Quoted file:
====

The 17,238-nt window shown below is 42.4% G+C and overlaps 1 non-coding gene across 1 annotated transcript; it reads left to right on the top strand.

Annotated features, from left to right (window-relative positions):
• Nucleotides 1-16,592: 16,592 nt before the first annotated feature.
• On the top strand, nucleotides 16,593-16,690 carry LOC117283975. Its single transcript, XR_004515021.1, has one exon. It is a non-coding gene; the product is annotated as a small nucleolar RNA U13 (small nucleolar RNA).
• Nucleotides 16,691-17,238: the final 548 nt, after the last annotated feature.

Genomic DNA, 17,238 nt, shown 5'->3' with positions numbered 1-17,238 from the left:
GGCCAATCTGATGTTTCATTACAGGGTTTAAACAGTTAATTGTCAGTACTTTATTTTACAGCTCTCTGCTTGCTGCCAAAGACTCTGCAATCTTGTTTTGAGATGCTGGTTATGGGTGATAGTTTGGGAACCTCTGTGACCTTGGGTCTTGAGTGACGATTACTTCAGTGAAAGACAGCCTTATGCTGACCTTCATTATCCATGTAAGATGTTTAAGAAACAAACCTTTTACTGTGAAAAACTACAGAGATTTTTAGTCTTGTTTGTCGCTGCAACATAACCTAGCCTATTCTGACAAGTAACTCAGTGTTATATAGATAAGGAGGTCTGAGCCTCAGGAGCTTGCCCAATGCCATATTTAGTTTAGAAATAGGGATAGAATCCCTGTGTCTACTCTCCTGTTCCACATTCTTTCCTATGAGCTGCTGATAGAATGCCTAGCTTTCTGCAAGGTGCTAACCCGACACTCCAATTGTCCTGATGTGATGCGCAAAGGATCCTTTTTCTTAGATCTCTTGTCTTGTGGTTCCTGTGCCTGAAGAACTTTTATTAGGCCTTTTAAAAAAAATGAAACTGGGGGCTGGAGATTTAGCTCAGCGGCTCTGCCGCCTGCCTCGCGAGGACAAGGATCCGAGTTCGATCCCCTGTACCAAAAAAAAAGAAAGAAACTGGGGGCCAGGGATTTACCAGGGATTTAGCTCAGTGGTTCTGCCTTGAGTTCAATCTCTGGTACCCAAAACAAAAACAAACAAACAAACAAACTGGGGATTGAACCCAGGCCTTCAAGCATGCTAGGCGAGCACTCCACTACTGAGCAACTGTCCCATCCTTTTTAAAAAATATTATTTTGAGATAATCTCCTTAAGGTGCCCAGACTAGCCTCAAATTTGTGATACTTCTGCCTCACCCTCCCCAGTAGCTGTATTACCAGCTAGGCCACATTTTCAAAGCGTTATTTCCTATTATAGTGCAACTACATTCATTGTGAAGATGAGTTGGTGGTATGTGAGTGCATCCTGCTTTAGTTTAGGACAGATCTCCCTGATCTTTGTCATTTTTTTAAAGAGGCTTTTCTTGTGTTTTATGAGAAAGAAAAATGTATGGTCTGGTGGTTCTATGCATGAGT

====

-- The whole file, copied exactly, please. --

The 17,238-nt window shown below is 42.4% G+C and overlaps 1 non-coding gene across 1 annotated transcript; it reads left to right on the top strand.

Annotated features, from left to right (window-relative positions):
• Nucleotides 1-16,592: 16,592 nt before the first annotated feature.
• On the top strand, nucleotides 16,593-16,690 carry LOC117283975. Its single transcript, XR_004515021.1, has one exon. It is a non-coding gene; the product is annotated as a small nucleolar RNA U13 (small nucleolar RNA).
• Nucleotides 16,691-17,238: the final 548 nt, after the last annotated feature.

Genomic DNA, 17,238 nt, shown 5'->3' with positions numbered 1-17,238 from the left:
GGCCAATCTGATGTTTCATTACAGGGTTTAAACAGTTAATTGTCAGTACTTTATTTTACAGCTCTCTGCTTGCTGCCAAAGACTCTGCAATCTTGTTTTGAGATGCTGGTTATGGGTGATAGTTTGGGAACCTCTGTGACCTTGGGTCTTGAGTGACGATTACTTCAGTGAAAGACAGCCTTATGCTGACCTTCATTATCCATGTAAGATGTTTAAGAAACAAACCTTTTACTGTGAAAAACTACAGAGATTTTTAGTCTTGTTTGTCGCTGCAACATAACCTAGCCTATTCTGACAAGTAACTCAGTGTTATATAGATAAGGAGGTCTGAGCCTCAGGAGCTTGCCCAATGCCATATTTAGTTTAGAAATAGGGATAGAATCCCTGTGTCTACTCTCCTGTTCCACATTCTTTCCTATGAGCTGCTGATAGAATGCCTAGCTTTCTGCAAGGTGCTAACCCGACACTCCAATTGTCCTGATGTGATGCGCAAAGGATCCTTTTTCTTAGATCTCTTGTCTTGTGGTTCCTGTGCCTGAAGAACTTTTATTAGGCCTTTTAAAAAAAATGAAACTGGGGGCTGGAGATTTAGCTCAGCGGCTCTGCCGCCTGCCTCGCGAGGACAAGGATCCGAGTTCGATCCCCTGTACCAAAAAAAAAGAAAGAAACTGGGGGCCAGGGATTTACCAGGGATTTAGCTCAGTGGTTCTGCCTTGAGTTCAATCTCTGGTACCCAAAACAAAAACAAACAAACAAACAAACTGGGGATTGAACCCAGGCCTTCAAGCATGCTAGGCGAGCACTCCACTACTGAGCAACTGTCCCATCCTTTTTAAAAAATATTATTTTGAGATAATCTCCTTAAGGTGCCCAGACTAGCCTCAAATTTGTGATACTTCTGCCTCACCCTCCCCAGTAGCTGTATTACCAGCTAGGCCACATTTTCAAAGCGTTATTTCCTATTATAGTGCAACTACATTCATTGTGAAGATGAGTTGGTGGTATGTGAGTGCATCCTGCTTTAGTTTAGGACAGATCTCCCTGATCTTTGTCATTTTTTTAAAGAGGCTTTTCTTGTGTTTTATGAGAAAGAAAAATGTATGGTCTGGTGGTTCTATGCATGAGT